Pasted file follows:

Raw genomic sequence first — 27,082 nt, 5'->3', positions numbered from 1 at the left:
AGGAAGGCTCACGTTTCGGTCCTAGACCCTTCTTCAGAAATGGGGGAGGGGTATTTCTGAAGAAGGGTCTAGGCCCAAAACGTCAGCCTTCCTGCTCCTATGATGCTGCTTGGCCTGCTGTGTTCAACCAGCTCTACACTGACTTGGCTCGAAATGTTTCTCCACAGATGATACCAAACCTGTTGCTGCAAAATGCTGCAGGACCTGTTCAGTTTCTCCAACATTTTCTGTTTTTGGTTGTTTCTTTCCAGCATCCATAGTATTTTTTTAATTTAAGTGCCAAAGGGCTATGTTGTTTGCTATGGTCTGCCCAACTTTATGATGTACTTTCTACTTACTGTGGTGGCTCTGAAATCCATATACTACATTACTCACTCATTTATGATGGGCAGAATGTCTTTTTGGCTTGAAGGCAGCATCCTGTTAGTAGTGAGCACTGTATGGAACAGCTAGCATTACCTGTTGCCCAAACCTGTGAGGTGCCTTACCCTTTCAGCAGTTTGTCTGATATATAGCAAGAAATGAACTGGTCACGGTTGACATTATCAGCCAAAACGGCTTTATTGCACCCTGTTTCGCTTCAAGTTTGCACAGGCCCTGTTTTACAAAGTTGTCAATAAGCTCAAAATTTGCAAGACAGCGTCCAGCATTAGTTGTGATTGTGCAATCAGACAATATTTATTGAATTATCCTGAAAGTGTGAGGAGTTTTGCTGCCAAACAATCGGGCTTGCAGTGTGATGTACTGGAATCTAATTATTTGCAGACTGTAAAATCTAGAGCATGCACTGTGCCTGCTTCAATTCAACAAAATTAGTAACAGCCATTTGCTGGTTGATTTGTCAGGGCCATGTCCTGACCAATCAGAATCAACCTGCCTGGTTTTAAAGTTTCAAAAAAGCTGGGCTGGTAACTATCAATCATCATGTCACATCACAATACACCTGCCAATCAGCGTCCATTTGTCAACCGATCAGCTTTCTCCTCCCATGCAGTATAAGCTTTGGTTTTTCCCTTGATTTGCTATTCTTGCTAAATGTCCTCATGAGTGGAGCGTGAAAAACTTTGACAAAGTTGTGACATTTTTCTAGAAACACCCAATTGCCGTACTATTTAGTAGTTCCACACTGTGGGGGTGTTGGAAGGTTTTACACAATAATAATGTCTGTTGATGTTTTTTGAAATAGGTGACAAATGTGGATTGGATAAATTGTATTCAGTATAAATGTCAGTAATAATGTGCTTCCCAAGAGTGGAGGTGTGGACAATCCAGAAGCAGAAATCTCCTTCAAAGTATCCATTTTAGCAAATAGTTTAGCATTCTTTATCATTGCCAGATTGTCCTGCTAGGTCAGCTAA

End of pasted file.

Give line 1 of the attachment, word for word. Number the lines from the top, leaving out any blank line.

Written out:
Raw genomic sequence first — 27,082 nt, 5'->3', positions numbered from 1 at the left: